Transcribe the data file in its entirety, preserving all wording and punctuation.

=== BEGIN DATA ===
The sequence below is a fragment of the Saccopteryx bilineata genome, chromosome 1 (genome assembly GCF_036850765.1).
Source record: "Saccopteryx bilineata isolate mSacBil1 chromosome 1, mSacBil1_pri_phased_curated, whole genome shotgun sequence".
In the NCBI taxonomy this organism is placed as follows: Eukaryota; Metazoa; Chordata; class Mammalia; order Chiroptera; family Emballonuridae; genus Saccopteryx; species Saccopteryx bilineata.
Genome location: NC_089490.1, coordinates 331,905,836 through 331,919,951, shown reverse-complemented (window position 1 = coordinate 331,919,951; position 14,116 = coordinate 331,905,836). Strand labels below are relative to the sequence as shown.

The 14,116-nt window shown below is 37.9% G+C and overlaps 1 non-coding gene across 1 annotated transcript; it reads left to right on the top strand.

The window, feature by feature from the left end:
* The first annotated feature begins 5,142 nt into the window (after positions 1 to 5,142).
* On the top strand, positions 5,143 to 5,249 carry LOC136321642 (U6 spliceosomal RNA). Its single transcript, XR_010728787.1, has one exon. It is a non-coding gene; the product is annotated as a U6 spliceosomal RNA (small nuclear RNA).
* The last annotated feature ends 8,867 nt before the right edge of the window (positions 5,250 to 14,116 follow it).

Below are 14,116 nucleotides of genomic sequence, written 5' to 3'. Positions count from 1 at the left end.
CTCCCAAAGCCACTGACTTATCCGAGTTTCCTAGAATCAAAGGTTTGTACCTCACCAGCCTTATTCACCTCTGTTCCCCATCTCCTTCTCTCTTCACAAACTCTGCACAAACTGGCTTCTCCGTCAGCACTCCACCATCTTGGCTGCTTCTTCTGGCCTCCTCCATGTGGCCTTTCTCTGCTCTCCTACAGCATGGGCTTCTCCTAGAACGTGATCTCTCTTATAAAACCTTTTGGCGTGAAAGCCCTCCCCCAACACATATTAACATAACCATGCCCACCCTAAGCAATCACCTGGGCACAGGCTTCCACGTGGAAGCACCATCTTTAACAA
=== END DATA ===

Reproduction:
The sequence below is a fragment of the Saccopteryx bilineata genome, chromosome 1 (genome assembly GCF_036850765.1).
Source record: "Saccopteryx bilineata isolate mSacBil1 chromosome 1, mSacBil1_pri_phased_curated, whole genome shotgun sequence".
In the NCBI taxonomy this organism is placed as follows: Eukaryota; Metazoa; Chordata; class Mammalia; order Chiroptera; family Emballonuridae; genus Saccopteryx; species Saccopteryx bilineata.
Genome location: NC_089490.1, coordinates 331,905,836 through 331,919,951, shown reverse-complemented (window position 1 = coordinate 331,919,951; position 14,116 = coordinate 331,905,836). Strand labels below are relative to the sequence as shown.

The 14,116-nt window shown below is 37.9% G+C and overlaps 1 non-coding gene across 1 annotated transcript; it reads left to right on the top strand.

The window, feature by feature from the left end:
* The first annotated feature begins 5,142 nt into the window (after positions 1 to 5,142).
* On the top strand, positions 5,143 to 5,249 carry LOC136321642 (U6 spliceosomal RNA). Its single transcript, XR_010728787.1, has one exon. It is a non-coding gene; the product is annotated as a U6 spliceosomal RNA (small nuclear RNA).
* The last annotated feature ends 8,867 nt before the right edge of the window (positions 5,250 to 14,116 follow it).

Below are 14,116 nucleotides of genomic sequence, written 5' to 3'. Positions count from 1 at the left end.
CTCCCAAAGCCACTGACTTATCCGAGTTTCCTAGAATCAAAGGTTTGTACCTCACCAGCCTTATTCACCTCTGTTCCCCATCTCCTTCTCTCTTCACAAACTCTGCACAAACTGGCTTCTCCGTCAGCACTCCACCATCTTGGCTGCTTCTTCTGGCCTCCTCCATGTGGCCTTTCTCTGCTCTCCTACAGCATGGGCTTCTCCTAGAACGTGATCTCTCTTATAAAACCTTTTGGCGTGAAAGCCCTCCCCCAACACATATTAACATAACCATGCCCACCCTAAGCAATCACCTGGGCACAGGCTTCCACGTGGAAGCACCATCTTTAACAA